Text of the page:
Campaign attorneys wanted to toss out thousands of ballots in Democrat-leaning Clark County.
A Nevada judge has struck down a lawsuit filed by President Donald Trump’s re-election campaign, which sought to prevent mail-in ballots from being counted in Clark County.
Clark County—which encompasses Las Vegas and is by far the most populous in the state—contains 70% of all registered voters in Nevada. It is also a heavily Democratic district, one which presidential contender Joe Biden is expected to easily carry in the upcoming election.
In its lawsuit, the Trump campaign, aided by the Nevada Republican Party, argued that conservatives could not easily or fairly observe all aspects of the final ballot count as closely as they wished. The plaintiffs had also asked that counts be recorded by video cameras.
However, Carson City Judge James Wilson discarded the complaint on Monday, ruling that the Trump campaign not only lacked the legal standing necessary to lodge the complaint but had also failed to provide any evidence of “debasement or dilution of a citizen’s vote.”
Trump’s re-election campaign, as LegalReader’s reported before, has repeatedly claimed that absentee voting is particularly susceptible to fraud—despite there being little evidence, or historical precedent, to suggest that may be true.
Wilson reiterated that stance on Monday, opining there is little reason to believe mail-in ballots will not be considered or counted as accurately as ballots cast in person.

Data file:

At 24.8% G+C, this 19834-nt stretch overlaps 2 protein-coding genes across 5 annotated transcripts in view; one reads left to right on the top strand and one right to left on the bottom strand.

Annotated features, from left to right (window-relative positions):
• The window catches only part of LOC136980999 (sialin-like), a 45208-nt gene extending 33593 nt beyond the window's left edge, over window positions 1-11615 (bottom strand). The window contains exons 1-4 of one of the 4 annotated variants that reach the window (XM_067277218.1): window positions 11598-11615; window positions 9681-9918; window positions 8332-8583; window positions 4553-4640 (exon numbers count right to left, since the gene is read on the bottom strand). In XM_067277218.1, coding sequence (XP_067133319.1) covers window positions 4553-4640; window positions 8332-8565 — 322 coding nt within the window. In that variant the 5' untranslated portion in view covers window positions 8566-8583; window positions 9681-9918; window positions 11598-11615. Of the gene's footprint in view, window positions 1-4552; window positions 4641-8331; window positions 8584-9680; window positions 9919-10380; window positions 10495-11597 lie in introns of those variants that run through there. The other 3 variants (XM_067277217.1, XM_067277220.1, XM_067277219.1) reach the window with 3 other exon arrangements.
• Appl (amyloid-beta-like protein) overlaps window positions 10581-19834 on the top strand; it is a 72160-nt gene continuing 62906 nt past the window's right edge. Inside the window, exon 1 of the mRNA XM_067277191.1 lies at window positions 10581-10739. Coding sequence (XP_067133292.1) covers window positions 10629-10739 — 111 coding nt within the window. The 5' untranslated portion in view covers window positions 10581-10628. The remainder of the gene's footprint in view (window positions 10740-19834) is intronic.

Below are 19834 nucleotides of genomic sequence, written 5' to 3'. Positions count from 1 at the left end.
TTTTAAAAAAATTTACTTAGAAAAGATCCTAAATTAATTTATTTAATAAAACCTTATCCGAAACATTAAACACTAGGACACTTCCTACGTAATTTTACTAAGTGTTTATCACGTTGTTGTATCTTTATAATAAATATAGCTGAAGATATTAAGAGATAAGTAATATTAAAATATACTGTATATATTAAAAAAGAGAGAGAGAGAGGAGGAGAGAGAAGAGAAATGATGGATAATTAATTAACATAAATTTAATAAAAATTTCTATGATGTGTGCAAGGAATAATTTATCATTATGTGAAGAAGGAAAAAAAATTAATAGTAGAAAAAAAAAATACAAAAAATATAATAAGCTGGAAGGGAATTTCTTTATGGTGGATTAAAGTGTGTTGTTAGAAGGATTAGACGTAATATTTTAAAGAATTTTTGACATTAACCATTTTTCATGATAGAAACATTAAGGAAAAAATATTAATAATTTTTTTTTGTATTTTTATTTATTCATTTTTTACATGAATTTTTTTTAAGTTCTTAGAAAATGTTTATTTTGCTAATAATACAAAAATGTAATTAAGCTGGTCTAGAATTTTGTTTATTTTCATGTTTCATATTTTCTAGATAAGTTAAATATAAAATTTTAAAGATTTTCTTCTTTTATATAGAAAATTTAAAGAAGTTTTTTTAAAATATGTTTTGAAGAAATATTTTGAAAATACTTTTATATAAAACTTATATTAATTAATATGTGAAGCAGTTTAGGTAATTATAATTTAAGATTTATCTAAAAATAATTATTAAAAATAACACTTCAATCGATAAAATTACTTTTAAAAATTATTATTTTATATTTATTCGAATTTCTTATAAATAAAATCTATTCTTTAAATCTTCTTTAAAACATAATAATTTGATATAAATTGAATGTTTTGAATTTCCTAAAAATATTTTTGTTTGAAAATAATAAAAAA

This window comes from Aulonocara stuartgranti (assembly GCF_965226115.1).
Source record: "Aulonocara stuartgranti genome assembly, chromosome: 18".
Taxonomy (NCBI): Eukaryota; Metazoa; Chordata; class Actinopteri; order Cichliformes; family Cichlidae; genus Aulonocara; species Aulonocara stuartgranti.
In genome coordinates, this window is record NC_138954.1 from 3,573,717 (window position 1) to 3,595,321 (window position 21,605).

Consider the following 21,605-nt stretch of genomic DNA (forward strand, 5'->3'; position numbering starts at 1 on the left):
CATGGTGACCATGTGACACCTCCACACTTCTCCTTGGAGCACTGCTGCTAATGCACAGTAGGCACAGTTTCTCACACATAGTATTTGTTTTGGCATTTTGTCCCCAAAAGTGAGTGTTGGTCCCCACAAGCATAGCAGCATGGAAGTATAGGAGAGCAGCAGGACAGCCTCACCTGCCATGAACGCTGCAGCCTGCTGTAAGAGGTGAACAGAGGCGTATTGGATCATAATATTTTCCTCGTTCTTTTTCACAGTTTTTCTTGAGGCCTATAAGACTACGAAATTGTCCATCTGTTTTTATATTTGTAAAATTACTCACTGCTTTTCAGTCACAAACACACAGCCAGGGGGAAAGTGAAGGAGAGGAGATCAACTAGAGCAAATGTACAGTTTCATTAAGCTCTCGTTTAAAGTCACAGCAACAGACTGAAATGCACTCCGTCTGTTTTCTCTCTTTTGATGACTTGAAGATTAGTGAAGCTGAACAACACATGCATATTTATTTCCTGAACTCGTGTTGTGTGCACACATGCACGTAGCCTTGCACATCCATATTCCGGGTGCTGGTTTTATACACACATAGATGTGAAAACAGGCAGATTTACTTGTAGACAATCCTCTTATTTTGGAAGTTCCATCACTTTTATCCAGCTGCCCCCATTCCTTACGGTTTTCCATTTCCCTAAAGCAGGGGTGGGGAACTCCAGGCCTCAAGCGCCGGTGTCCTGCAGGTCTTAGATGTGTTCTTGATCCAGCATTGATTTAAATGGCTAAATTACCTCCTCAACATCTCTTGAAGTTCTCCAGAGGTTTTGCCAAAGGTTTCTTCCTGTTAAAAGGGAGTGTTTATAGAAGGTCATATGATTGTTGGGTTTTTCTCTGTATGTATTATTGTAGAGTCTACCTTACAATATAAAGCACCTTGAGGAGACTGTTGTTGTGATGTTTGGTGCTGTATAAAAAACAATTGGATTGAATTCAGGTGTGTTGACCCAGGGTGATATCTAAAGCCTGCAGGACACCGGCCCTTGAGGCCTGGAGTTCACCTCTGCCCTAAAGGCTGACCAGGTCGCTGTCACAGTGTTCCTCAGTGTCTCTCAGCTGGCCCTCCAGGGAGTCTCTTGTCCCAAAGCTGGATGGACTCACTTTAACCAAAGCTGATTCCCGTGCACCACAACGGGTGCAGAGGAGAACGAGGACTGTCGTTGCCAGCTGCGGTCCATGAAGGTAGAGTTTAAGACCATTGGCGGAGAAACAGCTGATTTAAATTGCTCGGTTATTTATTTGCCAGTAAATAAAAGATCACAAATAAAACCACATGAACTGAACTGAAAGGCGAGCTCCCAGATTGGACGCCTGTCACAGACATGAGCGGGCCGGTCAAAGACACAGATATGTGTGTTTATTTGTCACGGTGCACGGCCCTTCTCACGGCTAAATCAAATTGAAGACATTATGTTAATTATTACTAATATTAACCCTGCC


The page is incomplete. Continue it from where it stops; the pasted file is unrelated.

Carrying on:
“There is no evidence that any vote that should lawfully be counted has or will not counted,” he wrote. “There is no evidence that any vote that lawfully should not be counted has or will be counted.
“There is no evidence that any election worker did anything outside the law, policy, or procedures,” Wilson stated.
According to National Public Radio, the lawsuit had requested that Clark County Registrar of Voters Joseph Gloria immediately stop using Agilis, an electronic ballot-counting device.
But the Trump campaign’s criticism of Agilis—as with its other complaints—failed to evidence any security or software flaws which may lead to a compromised vote.
The lawsuit, notes NPR, appears to have been a last-minute ploy to prevent Nevada votes from being accurately counted, or sorted in time for the general election—the GOP only submitted its copy of the suit on October 23rd, less than two weeks before Election Day.
Nevada Attorney General Aaron Ford has since praised Wilson’s ruling.
“The president’s deliberate attempt to undermine Nevada’s elections have failed yet again,” Ford said in a statement. “Today’s ruling makes clear that there is a proper procedure to observe an election that even the president must follow, and it’s most certainly a victory for the constitutional rights of all Nevadans.”
Nevada’s Deputy Solicitor General, Gregory Zunino, had earlier blasted the Trump campaign’s lawsuit as overtly political and clearly intended to suppress the state’s Democratic vote.
“Clark County is a blue county, and this is a numbers game,” Zunino said during last week’s opening arguments. “And quite frankly they would like to exclude as many ballots in Clark County as they can. They want a high rejection rate.
“They are not challenging the process in Elko County or Humboldt County or Carson City,” Zunino added, “because those are red counties.”